I learned that "the first" process exists so interviewers can't compare candidates and minimize their personal bias. However, this process allows the interviewers to avoid checking their personal biases through accountability. At a minimum, I wish I had been informed of this process through the information on their website or through my recruiter. In addition, their website says they share all the information you need to do your best in their interviews—being "the first" would be critical for me to know beforehand.


4. The Recovery

I booked physical therapy, took up paddle boarding, and breathed deeply into my meditation practice to persist steadfastly in my DEIB journey. My newborn son's name is Ka'isa. In Chamoru (The Chamorro people are the Indigenous people of the Mariana Islands Wiki) it means that a rainbow is coming. --a name story to reflect our times and to keep hope.


5. The Sustainability

I'm in love with my children and my partner. I love the community who knew about my pregnancy and those who didn't but somehow kept me going anyway. I'm grateful for those who supported me at all hours of the day, any day of the week. And I hate oppressive systems, like the ones where we have to constantly over-perform and over-sacrifice. I've since let go of hate and shifted my emotions to the big v-word: Vulnerability.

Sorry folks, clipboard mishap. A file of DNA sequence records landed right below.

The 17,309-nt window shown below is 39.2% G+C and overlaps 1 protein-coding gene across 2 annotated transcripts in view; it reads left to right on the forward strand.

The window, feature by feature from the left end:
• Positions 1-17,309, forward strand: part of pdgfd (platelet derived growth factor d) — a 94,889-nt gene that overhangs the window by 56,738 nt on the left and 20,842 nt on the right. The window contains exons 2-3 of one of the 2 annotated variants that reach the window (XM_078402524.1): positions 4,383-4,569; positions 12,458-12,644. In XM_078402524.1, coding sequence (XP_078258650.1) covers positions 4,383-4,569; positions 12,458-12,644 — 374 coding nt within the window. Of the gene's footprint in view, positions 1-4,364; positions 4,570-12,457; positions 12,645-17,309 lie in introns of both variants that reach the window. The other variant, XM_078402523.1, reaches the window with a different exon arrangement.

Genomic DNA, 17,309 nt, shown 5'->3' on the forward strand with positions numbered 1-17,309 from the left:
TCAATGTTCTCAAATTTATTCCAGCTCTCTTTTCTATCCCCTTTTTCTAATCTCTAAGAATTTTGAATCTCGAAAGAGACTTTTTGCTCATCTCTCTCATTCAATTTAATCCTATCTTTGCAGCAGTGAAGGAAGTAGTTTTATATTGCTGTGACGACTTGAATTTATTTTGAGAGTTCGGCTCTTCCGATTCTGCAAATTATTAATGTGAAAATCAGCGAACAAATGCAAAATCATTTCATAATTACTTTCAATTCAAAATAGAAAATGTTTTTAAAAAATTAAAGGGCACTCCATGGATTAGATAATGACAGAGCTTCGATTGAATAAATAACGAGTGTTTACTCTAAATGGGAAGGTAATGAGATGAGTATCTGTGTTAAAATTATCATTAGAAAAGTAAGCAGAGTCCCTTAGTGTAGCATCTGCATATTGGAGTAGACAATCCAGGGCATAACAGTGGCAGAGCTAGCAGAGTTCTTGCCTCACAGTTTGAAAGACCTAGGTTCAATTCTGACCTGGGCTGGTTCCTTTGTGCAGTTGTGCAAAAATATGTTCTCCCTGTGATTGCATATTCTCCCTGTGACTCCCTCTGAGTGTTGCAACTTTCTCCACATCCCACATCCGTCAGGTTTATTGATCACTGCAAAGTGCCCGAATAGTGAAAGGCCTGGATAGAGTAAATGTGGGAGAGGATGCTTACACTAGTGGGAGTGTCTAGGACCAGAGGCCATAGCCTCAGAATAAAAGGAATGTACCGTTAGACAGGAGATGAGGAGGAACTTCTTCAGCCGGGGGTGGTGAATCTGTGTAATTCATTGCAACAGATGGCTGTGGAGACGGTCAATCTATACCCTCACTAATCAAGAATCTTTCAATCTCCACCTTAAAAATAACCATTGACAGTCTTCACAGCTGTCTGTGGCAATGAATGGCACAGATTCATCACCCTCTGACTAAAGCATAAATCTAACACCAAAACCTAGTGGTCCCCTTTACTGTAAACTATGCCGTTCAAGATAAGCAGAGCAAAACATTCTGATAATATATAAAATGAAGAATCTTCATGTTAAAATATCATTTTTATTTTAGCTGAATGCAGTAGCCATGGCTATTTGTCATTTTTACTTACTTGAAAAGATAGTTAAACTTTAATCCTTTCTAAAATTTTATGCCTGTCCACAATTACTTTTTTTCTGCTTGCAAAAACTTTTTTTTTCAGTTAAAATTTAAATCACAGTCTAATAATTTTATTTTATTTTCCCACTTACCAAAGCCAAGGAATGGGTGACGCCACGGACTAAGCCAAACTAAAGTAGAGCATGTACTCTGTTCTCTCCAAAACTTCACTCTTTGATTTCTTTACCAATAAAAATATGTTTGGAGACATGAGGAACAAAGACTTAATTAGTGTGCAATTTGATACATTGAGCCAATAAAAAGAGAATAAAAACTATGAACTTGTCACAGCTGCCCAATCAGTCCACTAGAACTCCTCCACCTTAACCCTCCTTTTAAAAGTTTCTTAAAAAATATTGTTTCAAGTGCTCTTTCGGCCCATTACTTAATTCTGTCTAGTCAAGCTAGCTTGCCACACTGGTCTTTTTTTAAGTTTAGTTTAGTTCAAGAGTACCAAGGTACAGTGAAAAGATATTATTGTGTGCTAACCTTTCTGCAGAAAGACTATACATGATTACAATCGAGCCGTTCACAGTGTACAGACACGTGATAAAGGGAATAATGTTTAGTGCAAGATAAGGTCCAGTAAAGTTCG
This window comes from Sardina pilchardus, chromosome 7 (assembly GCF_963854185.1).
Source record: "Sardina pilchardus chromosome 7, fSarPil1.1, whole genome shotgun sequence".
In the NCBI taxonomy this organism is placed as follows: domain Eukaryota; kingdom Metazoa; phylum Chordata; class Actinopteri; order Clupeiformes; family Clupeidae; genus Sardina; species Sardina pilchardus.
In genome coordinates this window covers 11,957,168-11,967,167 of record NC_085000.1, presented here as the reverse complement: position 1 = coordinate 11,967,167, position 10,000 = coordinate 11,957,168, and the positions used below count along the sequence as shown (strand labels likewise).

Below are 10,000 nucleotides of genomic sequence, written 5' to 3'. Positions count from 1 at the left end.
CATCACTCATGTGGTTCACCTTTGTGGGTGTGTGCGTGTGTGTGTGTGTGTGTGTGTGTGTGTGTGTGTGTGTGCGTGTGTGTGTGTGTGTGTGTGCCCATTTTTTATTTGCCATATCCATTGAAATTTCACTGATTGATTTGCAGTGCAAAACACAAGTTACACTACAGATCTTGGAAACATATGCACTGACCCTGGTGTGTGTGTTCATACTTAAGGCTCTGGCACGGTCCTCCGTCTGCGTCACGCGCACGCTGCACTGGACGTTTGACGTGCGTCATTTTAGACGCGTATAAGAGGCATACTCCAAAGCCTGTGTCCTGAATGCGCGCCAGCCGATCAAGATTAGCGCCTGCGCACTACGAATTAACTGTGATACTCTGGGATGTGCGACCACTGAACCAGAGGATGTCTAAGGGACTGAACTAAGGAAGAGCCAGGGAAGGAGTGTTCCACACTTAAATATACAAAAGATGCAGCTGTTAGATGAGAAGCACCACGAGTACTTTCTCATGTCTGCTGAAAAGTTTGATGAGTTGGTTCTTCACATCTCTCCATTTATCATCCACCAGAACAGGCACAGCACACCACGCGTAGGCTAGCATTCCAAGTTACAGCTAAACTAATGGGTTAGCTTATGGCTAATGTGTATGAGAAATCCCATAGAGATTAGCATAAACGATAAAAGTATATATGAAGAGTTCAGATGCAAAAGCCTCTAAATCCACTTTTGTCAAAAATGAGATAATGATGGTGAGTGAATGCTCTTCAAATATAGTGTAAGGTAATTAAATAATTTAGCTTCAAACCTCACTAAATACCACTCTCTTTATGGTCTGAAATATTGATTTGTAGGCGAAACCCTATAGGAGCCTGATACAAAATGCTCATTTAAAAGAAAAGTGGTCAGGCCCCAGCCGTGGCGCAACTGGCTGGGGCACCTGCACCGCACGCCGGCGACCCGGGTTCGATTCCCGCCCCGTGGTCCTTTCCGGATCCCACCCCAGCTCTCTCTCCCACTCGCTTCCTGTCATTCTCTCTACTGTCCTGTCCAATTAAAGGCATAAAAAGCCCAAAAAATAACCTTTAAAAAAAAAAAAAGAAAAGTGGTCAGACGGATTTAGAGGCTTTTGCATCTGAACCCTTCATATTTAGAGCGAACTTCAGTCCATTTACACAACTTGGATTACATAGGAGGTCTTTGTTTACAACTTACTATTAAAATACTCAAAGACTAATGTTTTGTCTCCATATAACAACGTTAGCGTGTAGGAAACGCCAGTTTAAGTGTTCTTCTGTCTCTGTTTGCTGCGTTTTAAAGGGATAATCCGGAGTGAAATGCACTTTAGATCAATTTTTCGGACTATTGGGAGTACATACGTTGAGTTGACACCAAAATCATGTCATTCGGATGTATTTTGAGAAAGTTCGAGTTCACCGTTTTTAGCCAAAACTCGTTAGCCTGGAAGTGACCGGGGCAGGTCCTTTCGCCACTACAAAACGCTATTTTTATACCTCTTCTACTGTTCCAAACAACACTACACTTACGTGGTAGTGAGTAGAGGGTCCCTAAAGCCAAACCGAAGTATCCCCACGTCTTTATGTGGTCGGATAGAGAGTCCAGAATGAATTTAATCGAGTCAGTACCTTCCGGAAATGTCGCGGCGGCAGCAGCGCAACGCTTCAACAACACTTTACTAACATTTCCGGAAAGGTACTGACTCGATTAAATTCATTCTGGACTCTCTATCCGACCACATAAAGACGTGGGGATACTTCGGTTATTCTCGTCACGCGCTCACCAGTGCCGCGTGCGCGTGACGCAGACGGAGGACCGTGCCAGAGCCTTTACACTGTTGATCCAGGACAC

I was pregnant.

I was sick.

I was scared to tell you.

I’m a mother of two and plan to adopt a third child.

I’m capable of more than you know.

I’m committed to making systems better for us—BIPOC mothers.

I will persist when I need to.

I will rest whenever possible.

I will play with my kids.

I'm at peace with my choices.

Do you want help with your next career choices? Book a vibe check.


Your cafécito lover,

Katherine


Behind the magic:

  1. Photography by Kimberly Davalos, Filipina, BIPOC counselor, advocate, author, and speaker.

  2. Floral Crown by Amber Lester, Black, founder of Flor the Culture and Co-founder of the Black Joy Parade.

  3. Hair and makeup by Arijana Merrigan, Palestinian Bosnian war refugee, immigrant, and survivor. Pilates Instructor, hair and beauty artist, and mother.

  4. Edits by Jay Castro, Chamoru, and Italian, Guampedia strategy lead, speaker, my partner in all things magical.

Resources to check out:

  1. Allyson Felix is building an empire of her own — and making Nike execs eat their words - LINK

  2. Black pregnant women face a mortality crisis—and now a pandemic. Can tech help? - LINK

  3. Working mothers are quitting to take care of their kids, and the US job market may never be the same - LINK

  4. Pregnant At Work In The Time Of Corona - LINK

  5. How to Job Search While You're Pregnant - LINK

  6. New Study Provides Another Example of the Increased Risks of Being Pregnant While Black or Hispanic - LINK

  7. Color of Change - LINK

Updated: July 1, 2021, February 23, 2024.

25 views0 comments

Recent Posts

See All

Comments


bottom of page